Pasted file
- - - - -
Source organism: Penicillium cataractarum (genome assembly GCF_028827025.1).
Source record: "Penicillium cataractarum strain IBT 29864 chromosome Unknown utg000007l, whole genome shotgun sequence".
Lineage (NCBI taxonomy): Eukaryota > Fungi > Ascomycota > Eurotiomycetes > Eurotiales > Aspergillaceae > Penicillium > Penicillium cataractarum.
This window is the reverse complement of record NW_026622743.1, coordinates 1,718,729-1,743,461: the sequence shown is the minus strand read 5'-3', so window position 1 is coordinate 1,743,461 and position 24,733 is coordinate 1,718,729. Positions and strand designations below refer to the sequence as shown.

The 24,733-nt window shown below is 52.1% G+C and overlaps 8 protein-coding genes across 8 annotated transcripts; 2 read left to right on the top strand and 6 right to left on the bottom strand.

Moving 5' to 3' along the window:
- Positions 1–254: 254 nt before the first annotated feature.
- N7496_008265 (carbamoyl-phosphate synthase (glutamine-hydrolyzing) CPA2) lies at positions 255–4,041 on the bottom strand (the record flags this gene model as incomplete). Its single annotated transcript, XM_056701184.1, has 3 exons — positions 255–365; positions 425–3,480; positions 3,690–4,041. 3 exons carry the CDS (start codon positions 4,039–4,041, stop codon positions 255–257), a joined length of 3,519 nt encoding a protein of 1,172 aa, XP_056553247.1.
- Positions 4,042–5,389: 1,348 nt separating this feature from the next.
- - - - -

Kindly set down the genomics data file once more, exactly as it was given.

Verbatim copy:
Source organism: Penicillium cataractarum (genome assembly GCF_028827025.1).
Source record: "Penicillium cataractarum strain IBT 29864 chromosome Unknown utg000007l, whole genome shotgun sequence".
Lineage (NCBI taxonomy): Eukaryota > Fungi > Ascomycota > Eurotiomycetes > Eurotiales > Aspergillaceae > Penicillium > Penicillium cataractarum.
This window is the reverse complement of record NW_026622743.1, coordinates 1,718,729-1,743,461: the sequence shown is the minus strand read 5'-3', so window position 1 is coordinate 1,743,461 and position 24,733 is coordinate 1,718,729. Positions and strand designations below refer to the sequence as shown.

The 24,733-nt window shown below is 52.1% G+C and overlaps 8 protein-coding genes across 8 annotated transcripts; 2 read left to right on the top strand and 6 right to left on the bottom strand.

Moving 5' to 3' along the window:
- Positions 1–254: 254 nt before the first annotated feature.
- N7496_008265 (carbamoyl-phosphate synthase (glutamine-hydrolyzing) CPA2) lies at positions 255–4,041 on the bottom strand (the record flags this gene model as incomplete). Its single annotated transcript, XM_056701184.1, has 3 exons — positions 255–365; positions 425–3,480; positions 3,690–4,041. 3 exons carry the CDS (start codon positions 4,039–4,041, stop codon positions 255–257), a joined length of 3,519 nt encoding a protein of 1,172 aa, XP_056553247.1.
- Positions 4,042–5,389: 1,348 nt separating this feature from the next.